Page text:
The World Health Organization (WHO) and the U.N. children's fund (UNICEF) are warning that fighting in southern Afghanistan is threatening efforts to immunize millions of children against polio. The agencies are appealing to the Afghan government, military groups and anti-government elements to agree on so-called Days of Tranquility so the polio campaign can go ahead. Lisa Schlein reports for VOA from Geneva.
Afghanistan is one of only four remaining polio-endemic countries in the world. Last year, the country was on the verge of being polio-free. The World Health Organization and the U.N. children's fund began a nationwide polio immunization campaign on November 19. The aim was to immunize all children under age five against the crippling disease.
WHO polio spokesman Oliver Rosenbauer says a main focus of the campaign is to stop a polio outbreak in the country's southern region. But, he says, increased fighting there is threatening to derail this effort.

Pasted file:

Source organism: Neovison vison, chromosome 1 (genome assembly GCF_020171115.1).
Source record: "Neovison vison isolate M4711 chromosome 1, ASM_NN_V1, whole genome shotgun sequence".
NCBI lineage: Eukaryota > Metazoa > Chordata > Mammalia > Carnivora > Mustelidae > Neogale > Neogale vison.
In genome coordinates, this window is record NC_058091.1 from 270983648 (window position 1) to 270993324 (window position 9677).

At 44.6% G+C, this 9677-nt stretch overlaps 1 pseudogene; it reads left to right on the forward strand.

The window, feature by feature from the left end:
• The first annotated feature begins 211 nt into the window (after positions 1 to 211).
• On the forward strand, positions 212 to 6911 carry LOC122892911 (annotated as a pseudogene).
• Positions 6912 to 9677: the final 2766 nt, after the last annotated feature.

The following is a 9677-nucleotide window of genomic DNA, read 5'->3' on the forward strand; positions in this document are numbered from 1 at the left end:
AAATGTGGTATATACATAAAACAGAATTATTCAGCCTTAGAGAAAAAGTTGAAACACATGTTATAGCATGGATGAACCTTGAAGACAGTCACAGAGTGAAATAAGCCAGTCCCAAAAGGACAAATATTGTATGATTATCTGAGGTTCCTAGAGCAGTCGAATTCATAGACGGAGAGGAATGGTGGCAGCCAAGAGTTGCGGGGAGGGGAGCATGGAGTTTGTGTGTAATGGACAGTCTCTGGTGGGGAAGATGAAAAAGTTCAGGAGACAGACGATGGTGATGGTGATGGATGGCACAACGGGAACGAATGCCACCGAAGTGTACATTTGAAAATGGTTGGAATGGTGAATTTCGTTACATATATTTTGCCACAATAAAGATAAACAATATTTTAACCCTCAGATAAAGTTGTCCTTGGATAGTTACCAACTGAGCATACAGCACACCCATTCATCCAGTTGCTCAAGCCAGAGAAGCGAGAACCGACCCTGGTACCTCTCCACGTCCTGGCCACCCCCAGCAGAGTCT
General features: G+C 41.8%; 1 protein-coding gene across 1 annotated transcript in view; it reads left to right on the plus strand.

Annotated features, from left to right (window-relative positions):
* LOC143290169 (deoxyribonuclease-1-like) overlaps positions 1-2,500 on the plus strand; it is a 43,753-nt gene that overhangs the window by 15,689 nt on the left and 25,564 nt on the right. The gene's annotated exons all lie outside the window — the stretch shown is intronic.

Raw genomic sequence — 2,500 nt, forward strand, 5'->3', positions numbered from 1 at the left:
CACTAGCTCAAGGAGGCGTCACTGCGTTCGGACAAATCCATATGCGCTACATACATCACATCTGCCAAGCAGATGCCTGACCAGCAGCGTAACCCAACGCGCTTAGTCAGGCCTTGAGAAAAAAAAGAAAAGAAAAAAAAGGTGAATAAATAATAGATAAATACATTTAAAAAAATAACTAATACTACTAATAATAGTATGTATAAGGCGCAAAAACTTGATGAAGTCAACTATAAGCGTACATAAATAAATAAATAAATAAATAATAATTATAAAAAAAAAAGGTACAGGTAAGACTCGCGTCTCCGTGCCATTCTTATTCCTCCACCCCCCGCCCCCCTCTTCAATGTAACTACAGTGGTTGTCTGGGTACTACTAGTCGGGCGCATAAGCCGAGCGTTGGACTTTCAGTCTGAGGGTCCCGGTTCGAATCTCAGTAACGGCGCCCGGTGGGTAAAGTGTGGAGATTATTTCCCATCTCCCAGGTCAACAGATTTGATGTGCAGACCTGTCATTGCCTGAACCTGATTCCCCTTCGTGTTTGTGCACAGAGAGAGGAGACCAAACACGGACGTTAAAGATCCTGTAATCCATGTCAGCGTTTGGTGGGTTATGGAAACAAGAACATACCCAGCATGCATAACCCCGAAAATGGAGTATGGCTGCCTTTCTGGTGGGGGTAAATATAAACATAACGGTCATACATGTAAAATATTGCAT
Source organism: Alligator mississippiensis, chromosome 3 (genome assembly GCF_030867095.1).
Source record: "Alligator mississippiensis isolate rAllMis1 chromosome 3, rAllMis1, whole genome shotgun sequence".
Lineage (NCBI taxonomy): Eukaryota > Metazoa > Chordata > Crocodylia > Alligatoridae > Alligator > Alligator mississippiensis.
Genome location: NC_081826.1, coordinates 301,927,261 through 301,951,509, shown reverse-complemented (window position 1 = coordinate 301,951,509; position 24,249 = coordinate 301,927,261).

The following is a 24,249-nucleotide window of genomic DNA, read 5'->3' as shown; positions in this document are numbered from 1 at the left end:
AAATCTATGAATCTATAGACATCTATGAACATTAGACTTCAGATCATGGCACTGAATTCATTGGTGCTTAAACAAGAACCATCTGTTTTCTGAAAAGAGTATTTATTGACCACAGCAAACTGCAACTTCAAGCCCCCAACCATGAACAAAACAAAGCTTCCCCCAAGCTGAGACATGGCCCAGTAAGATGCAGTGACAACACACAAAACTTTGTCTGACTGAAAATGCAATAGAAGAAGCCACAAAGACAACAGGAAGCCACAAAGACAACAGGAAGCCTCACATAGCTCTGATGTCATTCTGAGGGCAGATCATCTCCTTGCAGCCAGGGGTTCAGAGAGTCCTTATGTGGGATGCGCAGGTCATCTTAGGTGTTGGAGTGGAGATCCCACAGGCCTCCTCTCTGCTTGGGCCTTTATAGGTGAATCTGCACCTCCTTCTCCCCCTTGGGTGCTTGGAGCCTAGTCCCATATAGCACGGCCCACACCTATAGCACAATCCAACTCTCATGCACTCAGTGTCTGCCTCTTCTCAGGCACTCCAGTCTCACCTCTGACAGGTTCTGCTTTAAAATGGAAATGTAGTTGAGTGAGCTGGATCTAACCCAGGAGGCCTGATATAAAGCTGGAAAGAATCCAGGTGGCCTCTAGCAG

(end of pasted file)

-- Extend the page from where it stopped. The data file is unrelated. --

"The consequences? We have already seen it,” he said. “Last year, four cases of polio. This year 29 cases of polio. This is a disease which spreads very rapidly and which is very unforgiving. You have to remember this is a disease for which there is no cure. Once you have polio paralysis, you have it for life. So, the only way is to prevent it by the safe and effective polio vaccine."
The World Health Organization began a global polio eradication campaign in 1988. Since then, the number of polio cases has been reduced by more than 99 percent.
WHO says circulation of the wild polio virus in Afghanistan must be completely interrupted. Otherwise, it warns, polio will continue to cripple children in Afghanistan and may even spread to neighboring countries that are now polio-free.
That is why, Rosenbauer says, it is so important for the Kabul overnment and warring factions to agree to Days of Tranquility so health workers can safely reach the children that need to be immunized.
"So, if there are agreed days when there is no conflict, then that gives our vaccinators a window of opportunity at the district level to go in and do a mini-immunization campaign, if you like," he added.
Rosenbauer says tens of thousands of vaccinators, both men and women, from local communities have been recruited to go house to house, village to village, to immunize every child under age five. He says the campaign is planned to run throughout next year.